The Rules Have Changed: Or How to Make Lemonade When They Hand You Lemons
On July 13, 1997, two days after I quit my fourth job in five years, the most interesting thing happened. I got three job offers and a 30 percent pay increase.
Why, you ask?
Simple . . . The Rules Have Changed.
There are several reasons for the changes: the globalization of the economy (over 50 percent of Hewlett-Packard's income is now derived from overseas markets--and they are only one of many), mergers and acquisitions, new advances in technology and the concept of outsourcing
noncore functions. The entire business economy has changed. The old ways may no longer be effective. Companies are changing strategies in order to stay competitive. They are realizing that they must not only be willing to change but be willing to change quickly in response to new technologies, to new business and manufacturing demands. At one time business drove the market; today it's the other way around. Twenty-five years ago it was a different story.
In the fifties and sixties, long-term manufacturing and business planning was a viable activity. And in those days long-term
meant years. (I mean, how much difference was there between a 1951 and a 1961 toaster?) Now, long-term
is more likely measured in months, sometimes weeks. Technology dictates a fundamental change in attitude and outlook. The feeling that everything is going a lot faster is not an illusion.To Market, to Market, to Market We Go . . .
And you'd better hurry, because if you don't . . . Well, need we say more? The corporate landscape is littered with the abandoned dreams of businesses that were not in a position to be flexible and responsive. Workers, too. Faster than anyone could have imagined, 286's became 386's, which became 486's, which seemingly overnight turned into Pentiums and Workstations and Lans and Wans and God knows what else. What's next? State-of-the-art is what's in the morning mail. And that's each morning's mail. As in e-mail.
The Old Model says that Workers are faithful, loyal, trustworthy and true; they toil long and hard and get small annual raises, work at least five years before a Promotion comes along, at least another five before an actual Position is available. From there, it's ten years' minimum to a Desk and a tie and a small plastic placard with your name on it. GORDON MILLER. You've arrived. At last. But if the process was slow, at least it was usually reliable. Usually . . . Your loyalty was to some extent returned. (That was in the days before the Merger and Acquisition Monster was born. Such a cute baby. How could we have known?) Of course, as you know by now, that kind of loyalty is a thing of the past. It is dead. D-e-a-d. Why? Because it's no longer good business. Companies have to change quickly or they won't be in business very long . . . Goodbye, Mr. and Mrs. Worker. You're not the Mr. and Mrs. Worker we need for this project. See ya . . .
Oh, companies still talk about loyalty. They have Human Resources Departments, Employee Assistance Programs, and they will tell you that loyalty is important, but the truth is you'll be down-sized right out the door so fast you'll get a nosebleed when and if the company decides that you no longer fit into their plans. The paradigm (now there's a nice Harvard word) has changed. Congratulations, you're now a casualty of re-engineering. No Purple Heart--just a plain old Pink Slip.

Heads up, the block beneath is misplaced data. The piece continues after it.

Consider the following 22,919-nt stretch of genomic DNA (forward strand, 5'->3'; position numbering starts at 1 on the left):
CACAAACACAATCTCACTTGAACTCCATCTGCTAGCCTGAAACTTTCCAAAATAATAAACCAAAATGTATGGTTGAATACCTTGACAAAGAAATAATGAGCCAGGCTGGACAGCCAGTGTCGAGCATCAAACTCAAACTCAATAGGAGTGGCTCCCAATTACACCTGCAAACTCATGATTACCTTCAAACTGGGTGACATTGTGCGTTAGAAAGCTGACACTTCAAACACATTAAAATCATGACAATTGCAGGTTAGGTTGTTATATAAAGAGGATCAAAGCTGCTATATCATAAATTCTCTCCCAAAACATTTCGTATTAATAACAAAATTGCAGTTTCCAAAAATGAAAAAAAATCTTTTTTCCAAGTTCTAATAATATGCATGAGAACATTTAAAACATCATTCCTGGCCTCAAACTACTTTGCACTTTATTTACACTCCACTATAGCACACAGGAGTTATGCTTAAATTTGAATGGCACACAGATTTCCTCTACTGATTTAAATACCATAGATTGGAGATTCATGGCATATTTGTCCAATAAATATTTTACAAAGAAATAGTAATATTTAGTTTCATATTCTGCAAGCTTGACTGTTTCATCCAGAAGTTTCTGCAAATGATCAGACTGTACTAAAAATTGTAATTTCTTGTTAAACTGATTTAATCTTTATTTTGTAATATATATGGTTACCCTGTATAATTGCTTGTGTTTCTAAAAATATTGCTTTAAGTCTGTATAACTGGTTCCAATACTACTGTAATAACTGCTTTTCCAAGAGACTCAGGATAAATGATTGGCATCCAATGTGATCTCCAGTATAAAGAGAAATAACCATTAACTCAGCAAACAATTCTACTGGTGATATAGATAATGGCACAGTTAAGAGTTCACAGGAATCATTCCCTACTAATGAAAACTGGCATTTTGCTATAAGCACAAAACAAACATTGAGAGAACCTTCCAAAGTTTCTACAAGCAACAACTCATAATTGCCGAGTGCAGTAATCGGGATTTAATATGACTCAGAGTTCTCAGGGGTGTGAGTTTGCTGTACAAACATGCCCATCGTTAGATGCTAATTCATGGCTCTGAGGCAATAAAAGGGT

Some twenty years ago yours truly entered the Wonderful World of Business. Remember now, I'm just your basic, no-frills, small-town Iowa guy with the olde tyme work ethic. Some schooling. Nothing special. But eager. And do I ever want to make good. Wanna be a Team Player . . . Nose to the grindstone. Idleness is the devil's workshop. A penny saved is a penny earned
. . . You know. Stuff I learned from my father, the guy who put a lot into a system that he believed in, lived poor in retirement and died broke. The irony of it is that he still believed in the system when he died. How's that for brainwashing?
The horror stories are almost endless. Nearly everyone of my father's generation has one to tell. First, the Medical Retiree Plan somehow disappears. Poof, like magic. Medicare won't cover all the prescriptions, and then there is Alzheimer's . . . Too expensive, and you old guys are sick too often . . . I know we promised, but we can't do it anymore. So sue me
. . . Then perhaps the Acquisition and Merger Monster strikes and the Pension Plan, your carefully nurtured nest egg for the Golden Years (remember those?), also does an el foldo and you have Lost Out. You are now a statistic. A thorough investigation is under way. Indictments may be handed down at any moment . . . In the meantime, we're sorry to inform you that . . . you're . . . screwed
. . . Do we suspect foul play here, Watson? We certainly do, but there's nothing we can do about it.
So those of us who are relying on the old conventions to pull us through are in for some surprises. There's no place to run and no place to hide in the present business climate. Time to face the music: Old strategies may not work. Old career paths may not be successful. It's good business for companies to get you to be loyal, though it may not be such good business for you personally. Ask any of the 70,000 men and women at IBM who lost their jobs in the nineties. Loyal to Big Blue? Sure were. How about the thousands of folks at AT&T who were laid off? And just to rub a little salt in the wounds, a recent CEO at AT&T was cashiered after less than a year on the job and received one of those Golden Parachutes to the tune of $30,000,000! That's thirty million for those of us who are confused by all the zeroes.
Might have been able to salvage a few jobs at that price. But since the people voting on the severance package are other managers hoping for similar treatment, it's expected that the coffers will be opened for one of their fallen comrades.
And to put it in very recent terms, here's an account of some notable job layoff announcements during 1998:
Fruit of the Loom: 5,000
(So who needs all that underwear anyway?)
And who benefits from loyalty if it's a one-way street? You're absolutely right--the Company. See? You're already beginning to learn. (I knew you were smart when you bought the book.) The Company mantra is Be grateful, be grateful. After all, you do have a job. You know how many people don't? Have jobs? Thousands, pal. Maybe millions. Think about it.
A good friend of mine worked for a large software company for years--one of the top salespeople in the country. Top five. Along comes the dreaded Acquisition and Merger Monster, sprinkles a little New Policy dust around after the merger, and my friend gets an offer that works out to one half his usual commission plan . . . After all, you do have a job. You know how many people don't? Thousands, pal. Maybe millions